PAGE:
DI-UMONS : Dépôt institutionnel de l’université de Mons

Recherche transversale
(titres de publication, de périodique et noms de colloque inclus)
2020-11-09 - Colloque/Abstract - Anglais - page(s)

Cauchie Dimitri , Kabera Sandrine, "Experiences and Strategies of Cultural and Professional Integration of Teachers of African Origins in French-Speaking Belgian Schools" in 13th annual International Conference of Education, Research and Innovation, Séville, Espagne, 2020

  • Codes CREF : Dynamique et développement des sociétés (DI4116), Psychologie inter-culturelle (DI4242), Pédagogie (DI4610)
  • Unités de recherche UMONS : Développement humain et traitement des données (P382)
  • Instituts UMONS : Institut de Recherche en Développement Humain et des Organisations (HumanOrg)

Abstract(s) :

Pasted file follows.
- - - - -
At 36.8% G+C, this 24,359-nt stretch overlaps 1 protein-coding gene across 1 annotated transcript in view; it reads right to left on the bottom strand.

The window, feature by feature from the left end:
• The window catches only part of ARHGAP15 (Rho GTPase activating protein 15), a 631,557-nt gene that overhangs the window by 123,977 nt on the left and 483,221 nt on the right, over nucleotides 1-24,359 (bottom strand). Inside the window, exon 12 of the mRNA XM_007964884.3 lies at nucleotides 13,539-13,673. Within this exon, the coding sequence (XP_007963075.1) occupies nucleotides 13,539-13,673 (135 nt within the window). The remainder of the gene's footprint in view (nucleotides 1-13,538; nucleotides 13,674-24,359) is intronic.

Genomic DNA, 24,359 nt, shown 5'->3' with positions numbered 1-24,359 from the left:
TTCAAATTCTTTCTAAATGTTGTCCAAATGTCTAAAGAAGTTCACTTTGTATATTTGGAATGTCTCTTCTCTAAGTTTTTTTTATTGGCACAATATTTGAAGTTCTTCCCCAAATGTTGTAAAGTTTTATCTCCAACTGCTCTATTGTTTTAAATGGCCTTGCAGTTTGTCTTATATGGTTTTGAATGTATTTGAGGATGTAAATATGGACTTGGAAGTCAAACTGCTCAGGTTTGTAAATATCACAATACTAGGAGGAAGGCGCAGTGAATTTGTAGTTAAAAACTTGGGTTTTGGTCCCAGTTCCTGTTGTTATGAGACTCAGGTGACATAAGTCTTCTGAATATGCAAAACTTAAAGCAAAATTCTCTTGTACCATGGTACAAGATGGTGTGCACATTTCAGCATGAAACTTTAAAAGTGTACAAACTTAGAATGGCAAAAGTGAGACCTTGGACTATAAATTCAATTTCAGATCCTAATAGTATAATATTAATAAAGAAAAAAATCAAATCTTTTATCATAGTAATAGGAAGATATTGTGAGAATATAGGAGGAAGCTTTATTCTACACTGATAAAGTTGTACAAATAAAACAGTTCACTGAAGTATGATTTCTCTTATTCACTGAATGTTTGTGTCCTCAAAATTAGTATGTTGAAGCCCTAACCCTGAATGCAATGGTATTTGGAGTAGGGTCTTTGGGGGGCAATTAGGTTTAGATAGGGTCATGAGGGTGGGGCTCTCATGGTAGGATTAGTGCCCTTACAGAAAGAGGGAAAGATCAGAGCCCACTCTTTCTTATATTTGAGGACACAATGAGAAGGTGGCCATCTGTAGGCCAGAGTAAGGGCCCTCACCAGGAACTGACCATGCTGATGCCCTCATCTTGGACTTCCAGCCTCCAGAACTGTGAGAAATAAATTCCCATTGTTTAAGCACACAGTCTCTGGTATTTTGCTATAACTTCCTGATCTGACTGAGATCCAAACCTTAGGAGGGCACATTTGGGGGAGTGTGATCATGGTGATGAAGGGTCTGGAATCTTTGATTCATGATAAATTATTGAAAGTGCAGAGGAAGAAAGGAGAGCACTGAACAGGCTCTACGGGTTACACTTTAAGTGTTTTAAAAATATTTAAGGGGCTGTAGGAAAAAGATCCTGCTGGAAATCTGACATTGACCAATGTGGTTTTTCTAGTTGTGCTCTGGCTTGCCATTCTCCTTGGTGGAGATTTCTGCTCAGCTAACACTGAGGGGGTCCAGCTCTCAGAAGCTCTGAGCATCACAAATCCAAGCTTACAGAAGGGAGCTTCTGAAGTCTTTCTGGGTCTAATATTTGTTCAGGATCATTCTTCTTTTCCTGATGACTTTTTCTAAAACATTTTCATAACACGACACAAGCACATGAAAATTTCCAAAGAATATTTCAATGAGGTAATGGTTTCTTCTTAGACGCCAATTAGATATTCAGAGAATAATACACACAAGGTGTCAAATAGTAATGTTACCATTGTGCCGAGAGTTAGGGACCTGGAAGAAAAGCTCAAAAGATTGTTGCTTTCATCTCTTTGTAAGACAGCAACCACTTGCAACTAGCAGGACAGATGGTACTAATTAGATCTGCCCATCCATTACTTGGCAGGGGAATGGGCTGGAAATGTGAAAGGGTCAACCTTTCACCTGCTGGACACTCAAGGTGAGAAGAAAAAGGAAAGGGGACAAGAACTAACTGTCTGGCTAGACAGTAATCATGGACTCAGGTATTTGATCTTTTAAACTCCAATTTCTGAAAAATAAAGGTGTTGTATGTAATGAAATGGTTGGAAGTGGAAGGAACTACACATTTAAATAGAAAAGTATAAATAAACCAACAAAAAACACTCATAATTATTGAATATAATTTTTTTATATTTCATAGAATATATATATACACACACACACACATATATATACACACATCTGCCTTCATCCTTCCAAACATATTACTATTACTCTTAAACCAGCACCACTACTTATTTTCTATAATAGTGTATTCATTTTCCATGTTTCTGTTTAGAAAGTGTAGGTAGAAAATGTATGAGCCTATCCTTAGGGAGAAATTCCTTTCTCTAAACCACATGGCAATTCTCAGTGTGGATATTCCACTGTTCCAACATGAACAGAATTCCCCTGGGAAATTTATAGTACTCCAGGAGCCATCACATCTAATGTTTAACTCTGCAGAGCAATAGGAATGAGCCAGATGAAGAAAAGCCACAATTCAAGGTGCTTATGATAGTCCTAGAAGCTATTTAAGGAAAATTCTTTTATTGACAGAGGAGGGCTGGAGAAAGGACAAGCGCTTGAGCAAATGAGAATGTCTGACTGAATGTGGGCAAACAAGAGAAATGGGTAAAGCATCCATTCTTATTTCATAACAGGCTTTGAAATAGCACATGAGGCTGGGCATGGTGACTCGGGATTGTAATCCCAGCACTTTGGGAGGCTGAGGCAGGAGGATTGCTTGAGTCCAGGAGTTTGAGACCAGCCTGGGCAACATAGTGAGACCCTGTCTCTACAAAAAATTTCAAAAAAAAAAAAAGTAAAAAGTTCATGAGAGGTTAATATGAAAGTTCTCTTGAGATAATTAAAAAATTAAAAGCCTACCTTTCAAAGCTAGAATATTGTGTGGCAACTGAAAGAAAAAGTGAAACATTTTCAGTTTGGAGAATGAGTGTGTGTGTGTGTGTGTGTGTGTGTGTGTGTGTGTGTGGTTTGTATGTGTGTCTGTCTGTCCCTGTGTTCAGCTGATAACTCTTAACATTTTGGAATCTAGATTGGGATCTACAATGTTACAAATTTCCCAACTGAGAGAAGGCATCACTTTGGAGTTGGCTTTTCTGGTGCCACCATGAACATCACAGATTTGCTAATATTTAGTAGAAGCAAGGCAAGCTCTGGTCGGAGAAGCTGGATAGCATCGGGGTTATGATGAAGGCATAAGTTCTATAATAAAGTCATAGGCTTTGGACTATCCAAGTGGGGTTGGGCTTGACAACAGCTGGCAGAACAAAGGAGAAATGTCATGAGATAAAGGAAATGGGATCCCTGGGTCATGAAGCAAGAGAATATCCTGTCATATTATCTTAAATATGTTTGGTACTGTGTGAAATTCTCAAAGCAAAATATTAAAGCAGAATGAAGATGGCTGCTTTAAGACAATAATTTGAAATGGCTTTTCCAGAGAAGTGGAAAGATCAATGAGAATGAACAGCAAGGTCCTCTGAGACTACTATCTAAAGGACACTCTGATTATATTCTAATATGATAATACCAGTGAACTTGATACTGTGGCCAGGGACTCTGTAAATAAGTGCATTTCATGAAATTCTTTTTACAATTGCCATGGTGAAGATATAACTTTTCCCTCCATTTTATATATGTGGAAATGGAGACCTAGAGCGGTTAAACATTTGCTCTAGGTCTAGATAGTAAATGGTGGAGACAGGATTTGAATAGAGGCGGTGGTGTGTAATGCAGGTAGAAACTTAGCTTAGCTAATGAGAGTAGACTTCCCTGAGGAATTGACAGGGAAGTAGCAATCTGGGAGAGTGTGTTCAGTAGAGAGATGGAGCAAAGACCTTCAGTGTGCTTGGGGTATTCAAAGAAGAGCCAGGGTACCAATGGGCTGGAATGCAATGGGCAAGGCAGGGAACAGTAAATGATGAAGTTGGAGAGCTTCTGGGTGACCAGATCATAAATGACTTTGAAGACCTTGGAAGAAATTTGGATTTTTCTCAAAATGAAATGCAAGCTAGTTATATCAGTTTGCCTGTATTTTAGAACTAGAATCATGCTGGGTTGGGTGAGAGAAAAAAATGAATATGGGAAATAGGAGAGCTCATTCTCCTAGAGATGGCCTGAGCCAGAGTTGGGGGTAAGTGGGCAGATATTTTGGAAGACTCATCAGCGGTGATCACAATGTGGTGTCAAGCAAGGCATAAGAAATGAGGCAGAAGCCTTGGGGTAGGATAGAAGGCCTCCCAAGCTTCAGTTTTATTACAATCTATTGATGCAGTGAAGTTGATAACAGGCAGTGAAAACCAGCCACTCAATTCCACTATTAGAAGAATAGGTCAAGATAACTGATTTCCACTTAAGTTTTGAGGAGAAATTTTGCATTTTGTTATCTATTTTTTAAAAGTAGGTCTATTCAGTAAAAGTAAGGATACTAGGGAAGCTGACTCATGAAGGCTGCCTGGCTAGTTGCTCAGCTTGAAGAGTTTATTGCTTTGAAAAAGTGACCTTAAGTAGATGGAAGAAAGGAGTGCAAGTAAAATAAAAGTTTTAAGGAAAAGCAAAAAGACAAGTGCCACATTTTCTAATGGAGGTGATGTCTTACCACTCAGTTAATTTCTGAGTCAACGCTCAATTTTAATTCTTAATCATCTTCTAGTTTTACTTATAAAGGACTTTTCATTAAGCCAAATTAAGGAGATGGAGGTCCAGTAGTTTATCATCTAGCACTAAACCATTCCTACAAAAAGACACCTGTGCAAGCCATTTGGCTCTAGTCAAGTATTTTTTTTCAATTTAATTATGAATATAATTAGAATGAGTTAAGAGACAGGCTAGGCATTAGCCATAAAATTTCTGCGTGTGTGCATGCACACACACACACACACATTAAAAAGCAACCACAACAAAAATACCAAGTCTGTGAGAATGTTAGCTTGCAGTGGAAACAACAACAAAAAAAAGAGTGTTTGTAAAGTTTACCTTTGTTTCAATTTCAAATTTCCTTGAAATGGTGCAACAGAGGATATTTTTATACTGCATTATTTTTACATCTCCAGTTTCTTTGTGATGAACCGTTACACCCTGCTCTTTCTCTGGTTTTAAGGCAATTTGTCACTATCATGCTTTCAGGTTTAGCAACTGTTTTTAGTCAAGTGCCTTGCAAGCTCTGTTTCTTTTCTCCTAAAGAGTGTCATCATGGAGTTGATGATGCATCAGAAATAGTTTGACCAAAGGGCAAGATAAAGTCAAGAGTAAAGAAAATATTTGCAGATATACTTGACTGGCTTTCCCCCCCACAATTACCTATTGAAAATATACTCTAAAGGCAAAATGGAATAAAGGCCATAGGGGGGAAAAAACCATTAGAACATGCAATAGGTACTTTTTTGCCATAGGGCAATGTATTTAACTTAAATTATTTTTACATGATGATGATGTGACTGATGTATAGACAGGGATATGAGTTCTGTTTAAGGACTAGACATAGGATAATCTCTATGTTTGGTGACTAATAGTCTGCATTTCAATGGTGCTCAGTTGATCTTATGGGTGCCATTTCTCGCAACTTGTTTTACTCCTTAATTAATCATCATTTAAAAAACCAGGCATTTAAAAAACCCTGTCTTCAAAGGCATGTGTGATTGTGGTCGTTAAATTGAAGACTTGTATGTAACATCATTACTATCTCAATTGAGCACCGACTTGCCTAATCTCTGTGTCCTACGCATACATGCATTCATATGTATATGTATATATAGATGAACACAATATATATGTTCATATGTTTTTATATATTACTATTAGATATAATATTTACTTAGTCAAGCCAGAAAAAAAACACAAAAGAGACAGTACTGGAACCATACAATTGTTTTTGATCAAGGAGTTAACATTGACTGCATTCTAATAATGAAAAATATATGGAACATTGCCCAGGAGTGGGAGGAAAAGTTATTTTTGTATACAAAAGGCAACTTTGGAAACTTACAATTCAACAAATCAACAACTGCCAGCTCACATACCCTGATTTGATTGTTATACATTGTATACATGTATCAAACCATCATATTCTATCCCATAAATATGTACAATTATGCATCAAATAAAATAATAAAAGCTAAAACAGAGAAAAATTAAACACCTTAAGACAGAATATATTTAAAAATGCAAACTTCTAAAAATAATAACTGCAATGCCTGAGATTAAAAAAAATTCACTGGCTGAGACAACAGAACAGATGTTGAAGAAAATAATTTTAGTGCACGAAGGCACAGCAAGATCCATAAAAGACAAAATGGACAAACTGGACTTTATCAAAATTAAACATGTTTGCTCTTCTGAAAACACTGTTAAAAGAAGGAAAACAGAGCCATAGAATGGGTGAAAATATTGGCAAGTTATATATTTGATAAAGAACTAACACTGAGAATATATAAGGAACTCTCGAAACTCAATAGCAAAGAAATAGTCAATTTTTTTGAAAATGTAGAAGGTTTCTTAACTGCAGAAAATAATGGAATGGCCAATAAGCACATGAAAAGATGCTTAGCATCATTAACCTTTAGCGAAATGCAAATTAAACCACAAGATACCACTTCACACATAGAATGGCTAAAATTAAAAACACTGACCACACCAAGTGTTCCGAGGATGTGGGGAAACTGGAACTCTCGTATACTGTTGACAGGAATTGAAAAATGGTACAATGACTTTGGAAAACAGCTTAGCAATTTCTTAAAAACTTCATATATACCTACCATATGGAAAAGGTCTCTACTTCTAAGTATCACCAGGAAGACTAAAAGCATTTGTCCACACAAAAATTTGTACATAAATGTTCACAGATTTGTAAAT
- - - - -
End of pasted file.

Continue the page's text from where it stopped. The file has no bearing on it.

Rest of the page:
(Anglais) The management of cultural diversity at school, due in part to migration dynamics, is a growing preoccupation throughout Europe and the world. The challenges focus mainly on the school integration of pupils of foreign origin and on relations with their families. Indeed, integration facilities are organized in different countries to ensure equitable education to newcomer pupils, such as bridging classes in French-speaking Belgium (Cauchie, Bruyninckx & Salham, 2019). However, little attention is still paid to foreign teachers, or from diverse national or cultural backgrounds (Changkakoti & Broyon, 2013).Since 2013, access to the teaching profession in public schools of the French-speaking Belgium is no longer restricted to nationals only (Decree of the Government of the French Community of Belgium of June 20th, 2013). But cultural diversity of teaching staffs is no a new situation. This exploratory research focuses on teachers from the Africa Great Lakes region. We met twelve subjects from the Democratic Republic of Congo, Rwanda and Burundi (three countries with historical ties with Belgium), to understand how they had experienced their professional and cultural integration into the school environment. Data were collected through three questionnaires assessing various factors: the French version of the Work Values Inventory (Super, 1991), the “job satisfaction” section of the Qualität in Schulen questionnaire (Squillaci-Lanners & Lanners, 2009) and a French version of the Teachers’ Sense of Efficacy Scale (Tschannen-Moran & Woolfolk Hoy, 2014). To better understand their personal experiences in their career paths, we met them individually during semi-structured interviews. Our results highlight preferential values, sources of professional motivation for these African teachers, such as “supervisory relationships” (score of 13.75/15 in average: 91.67%), “altruism” (13.33/15: 88.87%) or “security” (13.25/15: 88.33%), a rather moderate professional satisfaction (score of 63.33/111 in average: 57.05%), but a rather high feeling of personal effectiveness (score of 167.17/216 in average: 77.39%). For most of them, we note a positive self-perception of their professional integration, but sometimes ambiguous. Indeed, they often express a socially valued representation of their job (probably rooted in their native cultures), but they regret the lack of recognition and consideration for teachers in their host society. They commonly report different types of experienced difficulties (classroom management, development of a dynamic network with principals, colleagues or pupils, building trust and cooperation with pupils’ parents...). Some teachers also report some discriminatory acts in hiring and career that lead them to consider their African origin as an obstacle to their professional integration. When faced with difficulties or conflicts, they all generally adopt a strategy of understanding, tolerance and surpassing themselves, trying to gain the confidence of the educational community by demonstrating their professional skills. In addition to these individual strategies, the role of the school organizational cultures is also highlighted. Indeed, our results show a lack of formal implementation of integration facilities. When they are, they seem to have a positive effect on teachers' career paths and contribute to more sustainable professional well-being.